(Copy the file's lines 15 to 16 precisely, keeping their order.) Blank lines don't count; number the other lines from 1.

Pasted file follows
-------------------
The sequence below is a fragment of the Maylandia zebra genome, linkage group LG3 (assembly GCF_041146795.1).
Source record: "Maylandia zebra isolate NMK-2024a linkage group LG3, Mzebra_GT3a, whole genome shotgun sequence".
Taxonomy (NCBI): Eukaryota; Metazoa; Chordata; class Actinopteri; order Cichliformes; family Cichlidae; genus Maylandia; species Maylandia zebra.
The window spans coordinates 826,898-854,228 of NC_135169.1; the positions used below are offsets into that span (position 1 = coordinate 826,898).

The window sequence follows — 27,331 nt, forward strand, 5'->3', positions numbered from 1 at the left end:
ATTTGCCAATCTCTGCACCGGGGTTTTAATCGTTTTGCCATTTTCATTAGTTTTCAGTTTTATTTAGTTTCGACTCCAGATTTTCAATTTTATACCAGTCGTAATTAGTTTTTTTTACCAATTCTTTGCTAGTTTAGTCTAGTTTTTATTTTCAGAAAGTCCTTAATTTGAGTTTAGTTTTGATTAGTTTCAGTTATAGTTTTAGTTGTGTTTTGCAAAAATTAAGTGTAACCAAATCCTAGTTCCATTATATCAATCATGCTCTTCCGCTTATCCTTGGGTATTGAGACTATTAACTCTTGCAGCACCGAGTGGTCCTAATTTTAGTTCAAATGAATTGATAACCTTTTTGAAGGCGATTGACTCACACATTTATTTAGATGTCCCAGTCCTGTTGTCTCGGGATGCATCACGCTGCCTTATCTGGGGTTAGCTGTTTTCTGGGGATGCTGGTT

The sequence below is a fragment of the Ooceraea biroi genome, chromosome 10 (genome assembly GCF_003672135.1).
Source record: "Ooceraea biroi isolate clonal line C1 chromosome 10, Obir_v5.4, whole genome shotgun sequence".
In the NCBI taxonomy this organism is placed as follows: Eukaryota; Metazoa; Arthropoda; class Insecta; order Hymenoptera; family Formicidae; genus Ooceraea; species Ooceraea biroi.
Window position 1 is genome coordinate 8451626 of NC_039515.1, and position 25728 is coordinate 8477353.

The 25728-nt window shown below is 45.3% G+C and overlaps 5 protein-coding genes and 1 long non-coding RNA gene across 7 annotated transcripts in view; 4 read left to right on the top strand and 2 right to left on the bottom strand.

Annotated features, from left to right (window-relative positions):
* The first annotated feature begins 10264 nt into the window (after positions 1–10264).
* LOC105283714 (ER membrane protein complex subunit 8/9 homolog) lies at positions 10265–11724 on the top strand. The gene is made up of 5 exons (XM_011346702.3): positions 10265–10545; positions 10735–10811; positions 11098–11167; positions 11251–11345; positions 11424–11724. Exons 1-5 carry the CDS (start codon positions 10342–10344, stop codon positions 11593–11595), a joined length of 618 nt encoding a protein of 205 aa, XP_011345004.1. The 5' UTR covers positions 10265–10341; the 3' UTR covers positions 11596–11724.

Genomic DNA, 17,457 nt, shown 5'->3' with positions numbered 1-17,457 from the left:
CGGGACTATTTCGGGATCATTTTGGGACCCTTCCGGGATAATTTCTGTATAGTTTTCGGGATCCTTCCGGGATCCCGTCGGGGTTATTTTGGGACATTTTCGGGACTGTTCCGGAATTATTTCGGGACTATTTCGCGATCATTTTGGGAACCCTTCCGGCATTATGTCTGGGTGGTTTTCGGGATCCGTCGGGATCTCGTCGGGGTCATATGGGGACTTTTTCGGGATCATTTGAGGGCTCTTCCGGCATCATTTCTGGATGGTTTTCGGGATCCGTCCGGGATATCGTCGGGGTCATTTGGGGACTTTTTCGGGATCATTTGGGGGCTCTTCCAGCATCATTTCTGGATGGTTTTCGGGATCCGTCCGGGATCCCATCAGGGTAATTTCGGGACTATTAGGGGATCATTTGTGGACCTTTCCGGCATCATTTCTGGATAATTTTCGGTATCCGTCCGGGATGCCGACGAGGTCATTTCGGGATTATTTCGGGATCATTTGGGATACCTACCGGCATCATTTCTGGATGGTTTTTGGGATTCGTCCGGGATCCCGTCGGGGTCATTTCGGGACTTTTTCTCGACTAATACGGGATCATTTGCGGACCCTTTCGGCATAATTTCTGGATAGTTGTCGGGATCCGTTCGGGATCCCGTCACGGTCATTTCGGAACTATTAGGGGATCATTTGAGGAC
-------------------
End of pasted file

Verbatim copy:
Genomic DNA, 17,457 nt, shown 5'->3' with positions numbered 1-17,457 from the left:
CGGGACTATTTCGGGATCATTTTGGGACCCTTCCGGGATAATTTCTGTATAGTTTTCGGGATCCTTCCGGGATCCCGTCGGGGTTATTTTGGGACATTTTCGGGACTGTTCCGGAATTATTTCGGGACTATTTCGCGATCATTTTGGGAACCCTTCCGGCATTATGTCTGGGTGGTTTTCGGGATCCGTCGGGATCTCGTCGGGGTCATATGGGGACTTTTTCGGGATCATTTGAGGGCTCTTCCGGCATCATTTCTGGATGGTTTTCGGGATCCGTCCGGGATATCGTCGGGGTCATTTGGGGACTTTTTCGGGATCATTTGGGGGCTCTTCCAGCATCATTTCTGGATGGTTTTCGGGATCCGTCCGGGATCCCATCAGGGTAATTTCGGGACTATTAGGGGATCATTTGTGGACCTTTCCGGCATCATTTCTGGATAATTTTCGGTATCCGTCCGGGATGCCGACGAGGTCATTTCGGGATTATTTCGGGATCATTTGGGATACCTACCGGCATCATTTCTGGATGGTTTTTGGGATTCGTCCGGGATCCCGTCGGGGTCATTTCGGGACTTTTTCTCGACTAATACGGGATCATTTGCGGACCCTTTCGGCATAATTTCTGGATAGTTGTCGGGATCCGTTCGGGATCCCGTCACGGTCATTTCGGAACTATTAGGGGATCATTTGAGGAC